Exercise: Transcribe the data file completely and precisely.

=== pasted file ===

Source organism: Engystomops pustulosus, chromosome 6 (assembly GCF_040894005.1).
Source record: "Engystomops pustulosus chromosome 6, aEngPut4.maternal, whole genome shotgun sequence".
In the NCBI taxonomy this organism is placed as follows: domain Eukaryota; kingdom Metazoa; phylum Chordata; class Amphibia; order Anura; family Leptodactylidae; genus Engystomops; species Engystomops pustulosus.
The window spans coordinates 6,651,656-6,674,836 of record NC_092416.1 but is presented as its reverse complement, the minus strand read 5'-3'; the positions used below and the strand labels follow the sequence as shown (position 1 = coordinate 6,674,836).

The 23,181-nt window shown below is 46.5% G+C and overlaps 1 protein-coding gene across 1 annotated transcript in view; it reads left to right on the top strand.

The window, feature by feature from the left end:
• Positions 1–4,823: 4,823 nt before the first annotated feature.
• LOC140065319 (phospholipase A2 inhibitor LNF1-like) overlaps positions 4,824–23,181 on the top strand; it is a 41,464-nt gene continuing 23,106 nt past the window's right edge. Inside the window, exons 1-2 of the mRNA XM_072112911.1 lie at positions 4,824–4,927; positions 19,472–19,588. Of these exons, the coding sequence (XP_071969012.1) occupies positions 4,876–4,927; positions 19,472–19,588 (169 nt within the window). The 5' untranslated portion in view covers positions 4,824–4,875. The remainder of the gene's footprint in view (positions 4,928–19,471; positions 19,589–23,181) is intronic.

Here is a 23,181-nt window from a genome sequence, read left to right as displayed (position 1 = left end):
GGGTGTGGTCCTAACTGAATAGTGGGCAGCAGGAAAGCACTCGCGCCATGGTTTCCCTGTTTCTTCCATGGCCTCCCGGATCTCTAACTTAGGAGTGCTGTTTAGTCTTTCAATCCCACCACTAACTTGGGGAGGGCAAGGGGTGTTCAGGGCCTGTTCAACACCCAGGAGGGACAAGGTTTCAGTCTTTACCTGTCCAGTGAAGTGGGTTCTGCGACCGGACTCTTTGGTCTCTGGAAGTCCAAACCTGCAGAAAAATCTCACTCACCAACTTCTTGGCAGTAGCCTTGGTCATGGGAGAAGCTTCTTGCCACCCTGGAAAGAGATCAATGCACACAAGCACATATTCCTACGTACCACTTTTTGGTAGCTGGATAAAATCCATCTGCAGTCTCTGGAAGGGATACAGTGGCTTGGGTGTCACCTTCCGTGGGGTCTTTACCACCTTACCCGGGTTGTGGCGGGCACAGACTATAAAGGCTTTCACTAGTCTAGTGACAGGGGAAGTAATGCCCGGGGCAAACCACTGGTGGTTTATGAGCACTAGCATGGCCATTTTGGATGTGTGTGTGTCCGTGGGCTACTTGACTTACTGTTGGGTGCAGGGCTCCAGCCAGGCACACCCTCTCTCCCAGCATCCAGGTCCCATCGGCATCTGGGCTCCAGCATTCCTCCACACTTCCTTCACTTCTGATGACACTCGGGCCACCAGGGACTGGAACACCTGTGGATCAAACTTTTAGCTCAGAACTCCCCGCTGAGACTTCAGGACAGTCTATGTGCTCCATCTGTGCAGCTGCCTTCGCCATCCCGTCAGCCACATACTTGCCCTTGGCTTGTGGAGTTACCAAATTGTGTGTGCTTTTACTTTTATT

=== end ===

Source organism: Engystomops pustulosus, chromosome 6 (assembly GCF_040894005.1).
Source record: "Engystomops pustulosus chromosome 6, aEngPut4.maternal, whole genome shotgun sequence".
In the NCBI taxonomy this organism is placed as follows: domain Eukaryota; kingdom Metazoa; phylum Chordata; class Amphibia; order Anura; family Leptodactylidae; genus Engystomops; species Engystomops pustulosus.
The window spans coordinates 6,651,656-6,674,836 of record NC_092416.1 but is presented as its reverse complement, the minus strand read 5'-3'; the positions used below and the strand labels follow the sequence as shown (position 1 = coordinate 6,674,836).

The 23,181-nt window shown below is 46.5% G+C and overlaps 1 protein-coding gene across 1 annotated transcript in view; it reads left to right on the top strand.

The window, feature by feature from the left end:
• Positions 1–4,823: 4,823 nt before the first annotated feature.
• LOC140065319 (phospholipase A2 inhibitor LNF1-like) overlaps positions 4,824–23,181 on the top strand; it is a 41,464-nt gene continuing 23,106 nt past the window's right edge. Inside the window, exons 1-2 of the mRNA XM_072112911.1 lie at positions 4,824–4,927; positions 19,472–19,588. Of these exons, the coding sequence (XP_071969012.1) occupies positions 4,876–4,927; positions 19,472–19,588 (169 nt within the window). The 5' untranslated portion in view covers positions 4,824–4,875. The remainder of the gene's footprint in view (positions 4,928–19,471; positions 19,589–23,181) is intronic.

Here is a 23,181-nt window from a genome sequence, read left to right as displayed (position 1 = left end):
GGGTGTGGTCCTAACTGAATAGTGGGCAGCAGGAAAGCACTCGCGCCATGGTTTCCCTGTTTCTTCCATGGCCTCCCGGATCTCTAACTTAGGAGTGCTGTTTAGTCTTTCAATCCCACCACTAACTTGGGGAGGGCAAGGGGTGTTCAGGGCCTGTTCAACACCCAGGAGGGACAAGGTTTCAGTCTTTACCTGTCCAGTGAAGTGGGTTCTGCGACCGGACTCTTTGGTCTCTGGAAGTCCAAACCTGCAGAAAAATCTCACTCACCAACTTCTTGGCAGTAGCCTTGGTCATGGGAGAAGCTTCTTGCCACCCTGGAAAGAGATCAATGCACACAAGCACATATTCCTACGTACCACTTTTTGGTAGCTGGATAAAATCCATCTGCAGTCTCTGGAAGGGATACAGTGGCTTGGGTGTCACCTTCCGTGGGGTCTTTACCACCTTACCCGGGTTGTGGCGGGCACAGACTATAAAGGCTTTCACTAGTCTAGTGACAGGGGAAGTAATGCCCGGGGCAAACCACTGGTGGTTTATGAGCACTAGCATGGCCATTTTGGATGTGTGTGTGTCCGTGGGCTACTTGACTTACTGTTGGGTGCAGGGCTCCAGCCAGGCACACCCTCTCTCCCAGCATCCAGGTCCCATCGGCATCTGGGCTCCAGCATTCCTCCACACTTCCTTCACTTCTGATGACACTCGGGCCACCAGGGACTGGAACACCTGTGGATCAAACTTTTAGCTCAGAACTCCCCGCTGAGACTTCAGGACAGTCTATGTGCTCCATCTGTGCAGCTGCCTTCGCCATCCCGTCAGCCACATACTTGCCCTTGGCTTGTGGAGTTACCAAATTGTGTGTGCTTTTACTTTTATT